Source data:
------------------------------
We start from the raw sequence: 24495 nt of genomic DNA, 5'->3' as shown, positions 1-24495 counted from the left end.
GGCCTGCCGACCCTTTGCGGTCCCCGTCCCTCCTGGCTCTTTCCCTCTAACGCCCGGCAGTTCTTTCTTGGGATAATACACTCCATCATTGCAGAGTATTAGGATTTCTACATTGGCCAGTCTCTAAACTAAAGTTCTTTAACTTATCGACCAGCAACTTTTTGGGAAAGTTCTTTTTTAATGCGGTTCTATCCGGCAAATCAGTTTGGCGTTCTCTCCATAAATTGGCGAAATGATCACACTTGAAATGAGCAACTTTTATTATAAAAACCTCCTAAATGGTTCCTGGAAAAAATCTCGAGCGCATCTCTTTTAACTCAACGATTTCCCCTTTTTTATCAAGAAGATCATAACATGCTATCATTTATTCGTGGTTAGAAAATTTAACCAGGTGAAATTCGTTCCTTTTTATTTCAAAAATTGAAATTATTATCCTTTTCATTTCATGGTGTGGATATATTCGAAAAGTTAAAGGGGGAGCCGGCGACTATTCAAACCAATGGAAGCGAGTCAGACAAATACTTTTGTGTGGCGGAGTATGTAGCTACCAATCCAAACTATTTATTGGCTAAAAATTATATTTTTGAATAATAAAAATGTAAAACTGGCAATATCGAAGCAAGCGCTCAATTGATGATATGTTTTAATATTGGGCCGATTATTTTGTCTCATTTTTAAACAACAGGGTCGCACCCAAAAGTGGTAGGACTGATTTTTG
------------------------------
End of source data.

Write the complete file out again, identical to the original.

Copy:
We start from the raw sequence: 24495 nt of genomic DNA, 5'->3' as shown, positions 1-24495 counted from the left end.
GGCCTGCCGACCCTTTGCGGTCCCCGTCCCTCCTGGCTCTTTCCCTCTAACGCCCGGCAGTTCTTTCTTGGGATAATACACTCCATCATTGCAGAGTATTAGGATTTCTACATTGGCCAGTCTCTAAACTAAAGTTCTTTAACTTATCGACCAGCAACTTTTTGGGAAAGTTCTTTTTTAATGCGGTTCTATCCGGCAAATCAGTTTGGCGTTCTCTCCATAAATTGGCGAAATGATCACACTTGAAATGAGCAACTTTTATTATAAAAACCTCCTAAATGGTTCCTGGAAAAAATCTCGAGCGCATCTCTTTTAACTCAACGATTTCCCCTTTTTTATCAAGAAGATCATAACATGCTATCATTTATTCGTGGTTAGAAAATTTAACCAGGTGAAATTCGTTCCTTTTTATTTCAAAAATTGAAATTATTATCCTTTTCATTTCATGGTGTGGATATATTCGAAAAGTTAAAGGGGGAGCCGGCGACTATTCAAACCAATGGAAGCGAGTCAGACAAATACTTTTGTGTGGCGGAGTATGTAGCTACCAATCCAAACTATTTATTGGCTAAAAATTATATTTTTGAATAATAAAAATGTAAAACTGGCAATATCGAAGCAAGCGCTCAATTGATGATATGTTTTAATATTGGGCCGATTATTTTGTCTCATTTTTAAACAACAGGGTCGCACCCAAAAGTGGTAGGACTGATTTTTG